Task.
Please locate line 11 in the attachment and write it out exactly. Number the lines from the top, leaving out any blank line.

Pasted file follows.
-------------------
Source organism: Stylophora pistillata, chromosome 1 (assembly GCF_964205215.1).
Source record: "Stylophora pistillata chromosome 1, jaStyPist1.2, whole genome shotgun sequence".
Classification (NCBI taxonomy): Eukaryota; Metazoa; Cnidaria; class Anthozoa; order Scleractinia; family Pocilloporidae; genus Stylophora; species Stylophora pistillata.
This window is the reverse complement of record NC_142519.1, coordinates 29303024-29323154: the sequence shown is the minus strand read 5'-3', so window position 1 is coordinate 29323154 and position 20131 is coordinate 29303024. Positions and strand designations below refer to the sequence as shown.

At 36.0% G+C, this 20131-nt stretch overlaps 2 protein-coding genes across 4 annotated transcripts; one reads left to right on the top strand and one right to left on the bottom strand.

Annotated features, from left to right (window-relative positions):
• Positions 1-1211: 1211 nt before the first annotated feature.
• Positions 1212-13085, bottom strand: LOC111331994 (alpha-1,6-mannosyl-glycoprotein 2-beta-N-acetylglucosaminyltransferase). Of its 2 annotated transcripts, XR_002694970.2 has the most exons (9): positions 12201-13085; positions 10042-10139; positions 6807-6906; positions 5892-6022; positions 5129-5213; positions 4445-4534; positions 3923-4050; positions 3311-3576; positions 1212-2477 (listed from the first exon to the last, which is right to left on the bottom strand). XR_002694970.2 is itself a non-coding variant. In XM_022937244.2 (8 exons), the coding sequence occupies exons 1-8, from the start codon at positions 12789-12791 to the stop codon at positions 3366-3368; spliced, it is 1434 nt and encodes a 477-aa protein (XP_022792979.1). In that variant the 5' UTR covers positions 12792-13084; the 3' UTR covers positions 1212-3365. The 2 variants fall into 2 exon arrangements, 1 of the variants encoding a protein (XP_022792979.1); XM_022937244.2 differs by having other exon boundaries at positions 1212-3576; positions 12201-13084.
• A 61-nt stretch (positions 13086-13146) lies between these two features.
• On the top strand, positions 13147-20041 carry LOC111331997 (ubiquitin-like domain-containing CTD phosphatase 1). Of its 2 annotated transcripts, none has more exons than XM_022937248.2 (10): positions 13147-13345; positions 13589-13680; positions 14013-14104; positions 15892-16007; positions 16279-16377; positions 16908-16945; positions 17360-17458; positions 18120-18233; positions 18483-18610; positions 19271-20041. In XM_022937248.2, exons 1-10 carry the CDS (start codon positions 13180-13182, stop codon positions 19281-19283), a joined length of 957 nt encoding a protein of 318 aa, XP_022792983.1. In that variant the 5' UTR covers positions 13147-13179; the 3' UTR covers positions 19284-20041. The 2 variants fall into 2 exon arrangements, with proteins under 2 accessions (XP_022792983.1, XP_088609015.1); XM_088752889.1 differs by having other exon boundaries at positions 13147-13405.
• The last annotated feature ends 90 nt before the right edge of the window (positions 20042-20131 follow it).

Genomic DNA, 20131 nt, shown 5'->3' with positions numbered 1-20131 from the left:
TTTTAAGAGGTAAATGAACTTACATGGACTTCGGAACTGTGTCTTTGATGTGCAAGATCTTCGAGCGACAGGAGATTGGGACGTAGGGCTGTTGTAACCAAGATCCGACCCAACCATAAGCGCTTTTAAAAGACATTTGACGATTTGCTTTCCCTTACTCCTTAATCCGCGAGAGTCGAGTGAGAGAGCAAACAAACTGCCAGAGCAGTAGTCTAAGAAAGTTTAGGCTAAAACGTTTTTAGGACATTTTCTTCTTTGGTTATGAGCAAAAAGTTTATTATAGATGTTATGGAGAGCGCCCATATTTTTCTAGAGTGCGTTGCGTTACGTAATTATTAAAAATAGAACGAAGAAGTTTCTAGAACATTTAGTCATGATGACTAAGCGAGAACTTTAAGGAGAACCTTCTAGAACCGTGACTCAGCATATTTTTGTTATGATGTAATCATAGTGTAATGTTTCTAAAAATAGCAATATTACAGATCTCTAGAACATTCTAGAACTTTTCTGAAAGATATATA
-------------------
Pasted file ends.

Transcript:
• The last annotated feature ends 90 nt before the right edge of the window (positions 20042-20131 follow it).